Both the Canadian and UK governments have been criticized for their “carelessness” in leaving sensitive data exposed on the internet for everyone to see.
The data was saved on the cloud-based project management website Trello but was accessible on the open web; experts say the blunder was a result of “human error.”
The vulnerability was first discovered in April by Kushagra Pathak, a cyber-security researcher. He told RT that by using advanced Google search queries, he “found that a lot of individuals, companies, and organizations are putting their sensitive information on their public Trello boards.”
Of the various organizations that had mistakenly exposed their confidential data on the website, Pathak found that the Canadian and the UK governments had together 50 pages that were made publicly available by public servants.
“Information like unfixed bugs, security vulnerabilities, the credentials of their social media accounts, email accounts, server and admin dashboards – you name it, is available on their public Trello Boards which are being indexed by all the search engines and anyone can easily find them and view them without any restriction or hacking something,” Pathak remarked.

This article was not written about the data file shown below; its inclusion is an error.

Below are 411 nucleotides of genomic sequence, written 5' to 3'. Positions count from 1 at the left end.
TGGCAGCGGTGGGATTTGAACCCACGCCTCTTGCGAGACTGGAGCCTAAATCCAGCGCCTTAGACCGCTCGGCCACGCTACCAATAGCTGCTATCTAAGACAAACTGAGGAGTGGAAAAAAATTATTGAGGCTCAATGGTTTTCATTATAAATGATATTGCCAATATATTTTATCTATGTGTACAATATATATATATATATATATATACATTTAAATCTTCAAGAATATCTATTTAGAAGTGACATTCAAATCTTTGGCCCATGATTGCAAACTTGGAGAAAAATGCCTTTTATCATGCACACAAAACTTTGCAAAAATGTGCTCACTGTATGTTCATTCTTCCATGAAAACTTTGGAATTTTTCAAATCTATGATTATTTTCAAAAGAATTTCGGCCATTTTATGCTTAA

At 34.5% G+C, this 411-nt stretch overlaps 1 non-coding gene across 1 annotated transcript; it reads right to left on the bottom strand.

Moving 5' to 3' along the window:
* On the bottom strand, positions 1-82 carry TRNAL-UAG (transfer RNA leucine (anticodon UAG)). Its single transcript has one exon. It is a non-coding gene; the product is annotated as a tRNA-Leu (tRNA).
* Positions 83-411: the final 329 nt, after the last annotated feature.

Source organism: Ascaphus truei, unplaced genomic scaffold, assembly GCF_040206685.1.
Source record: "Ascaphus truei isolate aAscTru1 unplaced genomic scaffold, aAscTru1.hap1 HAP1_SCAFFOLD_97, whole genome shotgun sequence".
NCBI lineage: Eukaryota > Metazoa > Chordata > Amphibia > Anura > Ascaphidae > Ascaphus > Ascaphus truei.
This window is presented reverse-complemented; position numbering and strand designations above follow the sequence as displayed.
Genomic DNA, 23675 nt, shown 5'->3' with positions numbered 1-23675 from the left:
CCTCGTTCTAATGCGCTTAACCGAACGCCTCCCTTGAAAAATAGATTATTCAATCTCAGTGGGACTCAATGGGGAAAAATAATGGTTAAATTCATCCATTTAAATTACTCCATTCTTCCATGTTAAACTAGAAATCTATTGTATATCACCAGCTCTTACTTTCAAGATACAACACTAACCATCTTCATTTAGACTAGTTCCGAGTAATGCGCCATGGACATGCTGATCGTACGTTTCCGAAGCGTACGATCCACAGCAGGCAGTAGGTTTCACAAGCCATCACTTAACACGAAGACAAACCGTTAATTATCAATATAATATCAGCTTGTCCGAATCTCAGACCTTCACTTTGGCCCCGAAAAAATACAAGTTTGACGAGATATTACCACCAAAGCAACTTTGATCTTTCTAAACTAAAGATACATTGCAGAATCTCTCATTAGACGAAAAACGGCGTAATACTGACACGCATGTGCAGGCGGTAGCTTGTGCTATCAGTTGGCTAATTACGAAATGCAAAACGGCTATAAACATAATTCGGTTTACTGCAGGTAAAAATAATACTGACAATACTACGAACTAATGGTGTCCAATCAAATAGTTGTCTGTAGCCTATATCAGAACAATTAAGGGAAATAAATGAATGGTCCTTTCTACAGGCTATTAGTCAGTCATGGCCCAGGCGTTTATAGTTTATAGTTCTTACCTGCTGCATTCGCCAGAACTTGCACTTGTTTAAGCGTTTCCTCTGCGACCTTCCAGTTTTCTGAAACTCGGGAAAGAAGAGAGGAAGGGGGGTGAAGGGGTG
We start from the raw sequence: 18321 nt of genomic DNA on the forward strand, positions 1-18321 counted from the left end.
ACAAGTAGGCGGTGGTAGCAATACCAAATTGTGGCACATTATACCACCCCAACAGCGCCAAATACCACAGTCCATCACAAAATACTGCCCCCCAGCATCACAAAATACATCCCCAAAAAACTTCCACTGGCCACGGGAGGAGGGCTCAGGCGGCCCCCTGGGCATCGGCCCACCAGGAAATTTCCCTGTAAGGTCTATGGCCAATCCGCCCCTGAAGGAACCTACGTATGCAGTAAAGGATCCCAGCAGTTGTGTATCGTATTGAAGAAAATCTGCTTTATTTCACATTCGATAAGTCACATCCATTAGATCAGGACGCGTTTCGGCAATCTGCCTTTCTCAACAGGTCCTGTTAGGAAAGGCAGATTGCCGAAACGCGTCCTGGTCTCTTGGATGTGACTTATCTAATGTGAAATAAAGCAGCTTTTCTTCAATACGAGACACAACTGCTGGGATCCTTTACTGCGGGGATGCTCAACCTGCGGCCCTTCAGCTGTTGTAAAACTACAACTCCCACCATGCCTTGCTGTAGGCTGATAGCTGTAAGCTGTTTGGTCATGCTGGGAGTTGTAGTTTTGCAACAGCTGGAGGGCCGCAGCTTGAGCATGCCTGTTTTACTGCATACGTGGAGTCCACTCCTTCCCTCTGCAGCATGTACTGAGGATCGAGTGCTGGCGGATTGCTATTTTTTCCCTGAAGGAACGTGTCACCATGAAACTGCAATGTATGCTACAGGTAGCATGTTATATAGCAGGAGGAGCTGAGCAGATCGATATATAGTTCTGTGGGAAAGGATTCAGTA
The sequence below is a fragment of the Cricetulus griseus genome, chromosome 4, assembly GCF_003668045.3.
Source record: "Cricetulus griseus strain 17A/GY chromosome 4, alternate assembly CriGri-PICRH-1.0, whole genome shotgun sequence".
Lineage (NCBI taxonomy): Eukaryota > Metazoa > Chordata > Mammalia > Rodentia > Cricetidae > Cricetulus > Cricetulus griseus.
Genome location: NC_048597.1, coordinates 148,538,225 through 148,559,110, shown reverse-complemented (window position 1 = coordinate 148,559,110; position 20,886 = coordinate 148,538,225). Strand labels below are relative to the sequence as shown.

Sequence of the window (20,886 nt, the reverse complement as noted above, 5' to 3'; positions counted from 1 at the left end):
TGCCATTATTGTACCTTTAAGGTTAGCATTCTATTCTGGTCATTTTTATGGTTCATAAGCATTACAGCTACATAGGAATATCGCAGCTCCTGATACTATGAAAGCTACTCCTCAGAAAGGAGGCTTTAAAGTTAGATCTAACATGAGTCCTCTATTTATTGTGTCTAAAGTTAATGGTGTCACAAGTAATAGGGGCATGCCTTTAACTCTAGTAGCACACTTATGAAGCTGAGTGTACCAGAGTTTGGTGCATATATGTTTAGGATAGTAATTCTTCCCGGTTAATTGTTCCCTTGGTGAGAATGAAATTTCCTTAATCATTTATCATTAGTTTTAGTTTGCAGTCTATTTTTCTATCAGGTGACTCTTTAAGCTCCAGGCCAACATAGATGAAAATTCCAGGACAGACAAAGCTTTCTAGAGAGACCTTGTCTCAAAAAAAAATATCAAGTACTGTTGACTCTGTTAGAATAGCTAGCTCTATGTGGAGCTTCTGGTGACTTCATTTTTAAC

Pathak also noted that the problem was not even on Trello’s part – the platform sets all boards’ visibility settings to private by default, and it requires users to manually set the boards to public. He suggested that it may have been a mistake, or it was done for the “sake of easiness.”
Another expert also said that the governments were directly at fault for the leak.
Bill Mew, founder and owner of IT services company Mew Era Consulting, told RT that the incident was “carelessness and nothing more,” noting that similar incidents have occurred in recent months involving companies like Uber. He offered assurances that migrating systems to the cloud is a normally secure process.
“But you have to avoid some of the fundamental mistakes, such as the one that was made in this case,” he warned.
“This is just an example of the fact that users are very often the weakest link in all of this.”